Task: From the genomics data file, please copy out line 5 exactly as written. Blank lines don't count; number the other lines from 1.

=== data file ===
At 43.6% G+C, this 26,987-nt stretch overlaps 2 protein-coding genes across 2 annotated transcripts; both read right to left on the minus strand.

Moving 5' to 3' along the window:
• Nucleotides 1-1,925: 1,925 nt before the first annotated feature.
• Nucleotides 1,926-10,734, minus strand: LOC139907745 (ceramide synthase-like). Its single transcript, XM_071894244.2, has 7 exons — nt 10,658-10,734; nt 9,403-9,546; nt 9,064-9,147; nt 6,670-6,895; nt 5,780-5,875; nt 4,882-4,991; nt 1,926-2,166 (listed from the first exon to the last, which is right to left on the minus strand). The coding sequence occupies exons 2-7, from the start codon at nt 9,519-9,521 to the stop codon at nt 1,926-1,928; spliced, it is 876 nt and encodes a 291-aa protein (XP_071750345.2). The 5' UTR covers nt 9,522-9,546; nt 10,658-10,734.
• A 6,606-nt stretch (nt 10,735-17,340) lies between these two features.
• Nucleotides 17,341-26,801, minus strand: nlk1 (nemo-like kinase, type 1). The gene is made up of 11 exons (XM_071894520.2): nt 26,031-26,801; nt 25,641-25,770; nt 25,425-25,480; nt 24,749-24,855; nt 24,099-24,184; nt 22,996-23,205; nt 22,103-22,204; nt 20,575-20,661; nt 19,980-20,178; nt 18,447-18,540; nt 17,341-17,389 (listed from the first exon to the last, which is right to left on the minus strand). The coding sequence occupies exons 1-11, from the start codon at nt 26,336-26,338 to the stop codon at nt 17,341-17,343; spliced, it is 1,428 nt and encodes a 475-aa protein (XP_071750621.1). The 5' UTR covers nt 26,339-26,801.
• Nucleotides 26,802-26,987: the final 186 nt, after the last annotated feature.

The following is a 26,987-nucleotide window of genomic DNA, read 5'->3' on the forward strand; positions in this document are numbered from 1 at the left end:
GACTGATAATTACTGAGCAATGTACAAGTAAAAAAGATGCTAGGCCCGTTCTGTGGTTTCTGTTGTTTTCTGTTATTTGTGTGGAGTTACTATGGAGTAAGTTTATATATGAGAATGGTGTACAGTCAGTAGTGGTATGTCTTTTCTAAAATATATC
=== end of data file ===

• A 6,606-nt stretch (nt 10,735-17,340) lies between these two features.